In this eleventh novel, Thorn has mellowed out. His girlfriend has even convinced him to throw a party, which he does. Well into the night, a couple tough guys sneak into the house and kidnap Thorn. But why? The story connects the dots between Thorn, an old Florida Ranch that Thorn was planning to purchase and preserve, and a secret fortune buried in the ranch’s sandy soil.
This book was what I expected A Flash of Green to be. I mean, this is a paint by numbers commercial crime novel, but James W Hall is a strong writer and the themes of greed and environmental preservation give the book topical resonance. Thorn doesn’t get to do much in this book, and when he does he’s a bit of a Mary Sue. Still, I like and recommend the Thorn series. I just wouldn’t start with book 11. Call this a hit.
“October Heat” by Gordon Demarco
“Crimes of Southern Indiana” and “Donnybrook” by Frank Bill
“Gone Bamboo” and “The Bobby Gold Stories” by Anthony Bourdain
We’ll explore what’s lurking in the shadows of the magic kingdom as we discuss Florida Crime Fiction and all that it entails.
Featured Review: This episode we dig in with Joe Clifford’s hardboiled drug fueled “novel,” Junkie Love.
Junkie Love was originally published by Battered Suitcase in 2013, and a new edition was recently released.
This book is billed as a hardboiled novel, but it’s really an autobiography. As Tim O’Brien wrote, “That’s what fiction is for. It’s for getting at the truth when the truth isn’t sufficient for the truth.”
It is set in San Francisco in the late 1990s and early aughts, and like the SF in Hammett’s novels, Junkie Love captures a time and a place that no longer exists.
And while the city is central to the story, this is a story about a character — let’s call him Joe — who comes West from CT to the city on the bay with rock and roll fantasies, and romantic notions of meth and heroin use.
This is a story about a character who falls hard for speed and narcotics and nearly dies—more than once—trying to keep it together—to make it to the other side.
And this is also a story about redemption. Most people do not escape the web of addiction. This character did. But it was not easy and we see the struggles in all their gritty detail as the character — let’s call him Joe — cheats and steals and lies and fucks his way from one high to the next, conning banks out of dough, hawking his friend’s guitars, bilking his mother, and when things are at their most dire—injecting mice shit into his blood stream in the hope that it is black tar heroin. People don’t usually survive these circumstances. And people who used IVs in SF in the late 1990s the way our narrator did usually do not escape without HIV.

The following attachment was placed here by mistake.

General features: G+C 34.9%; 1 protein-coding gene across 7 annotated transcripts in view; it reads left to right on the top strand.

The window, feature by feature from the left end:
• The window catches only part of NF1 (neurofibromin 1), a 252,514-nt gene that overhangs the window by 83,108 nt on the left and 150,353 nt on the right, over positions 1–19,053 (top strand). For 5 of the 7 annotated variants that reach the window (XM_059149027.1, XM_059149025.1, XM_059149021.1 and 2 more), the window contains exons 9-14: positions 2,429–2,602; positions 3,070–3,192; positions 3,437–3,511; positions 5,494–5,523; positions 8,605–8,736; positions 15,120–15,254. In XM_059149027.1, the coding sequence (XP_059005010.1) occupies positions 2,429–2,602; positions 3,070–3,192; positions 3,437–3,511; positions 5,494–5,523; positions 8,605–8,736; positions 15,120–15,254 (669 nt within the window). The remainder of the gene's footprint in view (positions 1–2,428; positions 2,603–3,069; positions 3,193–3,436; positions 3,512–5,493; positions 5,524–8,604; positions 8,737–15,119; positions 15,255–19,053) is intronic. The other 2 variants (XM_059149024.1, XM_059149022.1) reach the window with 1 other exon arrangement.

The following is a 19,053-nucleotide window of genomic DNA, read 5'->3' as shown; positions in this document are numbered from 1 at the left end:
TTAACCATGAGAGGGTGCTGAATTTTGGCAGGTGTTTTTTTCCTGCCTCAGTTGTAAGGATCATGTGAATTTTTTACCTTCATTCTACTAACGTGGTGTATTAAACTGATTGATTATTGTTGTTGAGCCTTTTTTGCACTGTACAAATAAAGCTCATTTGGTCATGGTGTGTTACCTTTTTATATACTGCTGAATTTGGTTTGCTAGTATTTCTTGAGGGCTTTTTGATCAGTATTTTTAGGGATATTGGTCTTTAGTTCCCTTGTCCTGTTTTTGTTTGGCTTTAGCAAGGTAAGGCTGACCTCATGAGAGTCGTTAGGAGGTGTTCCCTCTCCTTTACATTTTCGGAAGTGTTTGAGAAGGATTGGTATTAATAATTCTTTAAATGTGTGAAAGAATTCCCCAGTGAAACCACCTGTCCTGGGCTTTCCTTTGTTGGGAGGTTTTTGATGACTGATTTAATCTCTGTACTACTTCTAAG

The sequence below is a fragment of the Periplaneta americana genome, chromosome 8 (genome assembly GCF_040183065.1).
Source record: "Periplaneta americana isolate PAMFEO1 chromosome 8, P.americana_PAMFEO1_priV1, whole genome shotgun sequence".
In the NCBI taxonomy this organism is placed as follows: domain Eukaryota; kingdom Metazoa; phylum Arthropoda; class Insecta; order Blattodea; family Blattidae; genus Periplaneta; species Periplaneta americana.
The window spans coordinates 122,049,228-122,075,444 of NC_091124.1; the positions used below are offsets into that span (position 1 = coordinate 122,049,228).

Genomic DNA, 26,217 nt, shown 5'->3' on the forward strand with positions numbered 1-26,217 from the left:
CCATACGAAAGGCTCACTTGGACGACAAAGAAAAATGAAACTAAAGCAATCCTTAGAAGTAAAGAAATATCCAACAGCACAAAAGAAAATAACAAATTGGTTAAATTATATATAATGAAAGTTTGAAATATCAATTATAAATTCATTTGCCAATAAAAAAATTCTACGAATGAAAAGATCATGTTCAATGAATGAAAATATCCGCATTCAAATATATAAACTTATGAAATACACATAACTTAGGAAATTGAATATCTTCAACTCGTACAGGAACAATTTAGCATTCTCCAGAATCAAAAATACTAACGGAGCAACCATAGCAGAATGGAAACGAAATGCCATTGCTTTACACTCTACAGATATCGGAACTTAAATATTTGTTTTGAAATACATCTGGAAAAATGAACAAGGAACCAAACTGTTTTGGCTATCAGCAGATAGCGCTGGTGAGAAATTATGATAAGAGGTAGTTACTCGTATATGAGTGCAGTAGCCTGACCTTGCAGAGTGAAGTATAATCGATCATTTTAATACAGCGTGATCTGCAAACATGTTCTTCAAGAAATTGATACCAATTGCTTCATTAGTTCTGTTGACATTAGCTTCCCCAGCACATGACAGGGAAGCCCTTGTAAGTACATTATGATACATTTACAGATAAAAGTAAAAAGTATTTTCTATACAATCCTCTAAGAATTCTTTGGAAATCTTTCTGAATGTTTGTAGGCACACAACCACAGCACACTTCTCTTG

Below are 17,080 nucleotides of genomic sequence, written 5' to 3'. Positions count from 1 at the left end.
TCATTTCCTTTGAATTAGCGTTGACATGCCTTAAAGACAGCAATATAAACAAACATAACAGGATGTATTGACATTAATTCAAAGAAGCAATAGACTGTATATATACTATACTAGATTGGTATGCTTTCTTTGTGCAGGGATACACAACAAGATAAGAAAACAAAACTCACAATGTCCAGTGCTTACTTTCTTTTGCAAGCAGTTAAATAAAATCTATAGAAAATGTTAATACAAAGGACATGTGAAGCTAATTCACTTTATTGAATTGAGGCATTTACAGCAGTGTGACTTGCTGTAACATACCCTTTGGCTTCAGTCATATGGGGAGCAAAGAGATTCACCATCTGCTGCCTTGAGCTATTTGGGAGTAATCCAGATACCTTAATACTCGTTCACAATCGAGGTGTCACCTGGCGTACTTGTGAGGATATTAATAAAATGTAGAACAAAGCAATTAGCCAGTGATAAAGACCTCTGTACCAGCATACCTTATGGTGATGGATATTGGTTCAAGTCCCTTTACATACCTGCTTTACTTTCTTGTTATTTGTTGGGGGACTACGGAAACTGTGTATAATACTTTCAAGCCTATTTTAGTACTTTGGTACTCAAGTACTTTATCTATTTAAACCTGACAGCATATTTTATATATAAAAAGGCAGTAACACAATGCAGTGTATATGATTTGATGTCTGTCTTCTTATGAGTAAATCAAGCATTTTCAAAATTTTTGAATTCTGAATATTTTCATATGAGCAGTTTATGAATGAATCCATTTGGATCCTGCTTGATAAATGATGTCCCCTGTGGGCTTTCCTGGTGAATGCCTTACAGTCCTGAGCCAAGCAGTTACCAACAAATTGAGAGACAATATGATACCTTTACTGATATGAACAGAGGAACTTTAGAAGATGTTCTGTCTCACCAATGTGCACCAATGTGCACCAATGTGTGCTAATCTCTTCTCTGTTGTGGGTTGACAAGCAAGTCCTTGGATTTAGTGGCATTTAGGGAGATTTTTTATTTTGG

But like I said this is a story of redemption. Nothing is glorified. We see Joe’s illusions get swept away one by one until — emaciated, scabby, and alone — he tries to suicide via heroin injection. But it doesn’t work. And because it doesn’t work, we have this book — a story about love and desire, dreams and redemption, about a suburban American kid with romantic delusions taking big risks and nearly dying because of them.
The narrator doesn’t get fixed without difficulty. Over the course of his addiction, he checks into rehab facilities 17 times before scraping the barrel and committing for the long haul.
This is a novel in fragments. The chronology is broken up, in part because drugs eat at the memory like moths eat cloth, but also, I think the reasoning was to maintain a propulsive narrative.
The book starts with a DEA raid on a house in SF called Hepatitis Heights. This sets the story off and shows what is at stake. But the main character’s story starts earlier, with his arrival to SF a decade early. He had a job, played in a band, got into speed. Did more speed. Got with a girl who did speed. Got married. And then he meet a guy who sold heroin.
Most of the novel is set in SF, but there is also a roadtrip, lots of sex, and several stints in CT, including the final act when he hits rock bottom.
I think this is a great memoir — I mean, novel — one that pulls no punches. Clifford does well not to glamorize the life he escaped. He is careful not to turn this into a romance or nostalgia trip, even if there are moments when I’m like — this life seems like fun.
Overall — for a first book — he had published a collection of short stories — this is a very impressive read and a serious contribution to the canon of addition-themed memoirs / novels. And though this is not noir (the main character is redeemed) the writing is seriously hardboiled and some of the scenes are gritty as hell.
John D. MacDonald
Florida Noir
Florida Man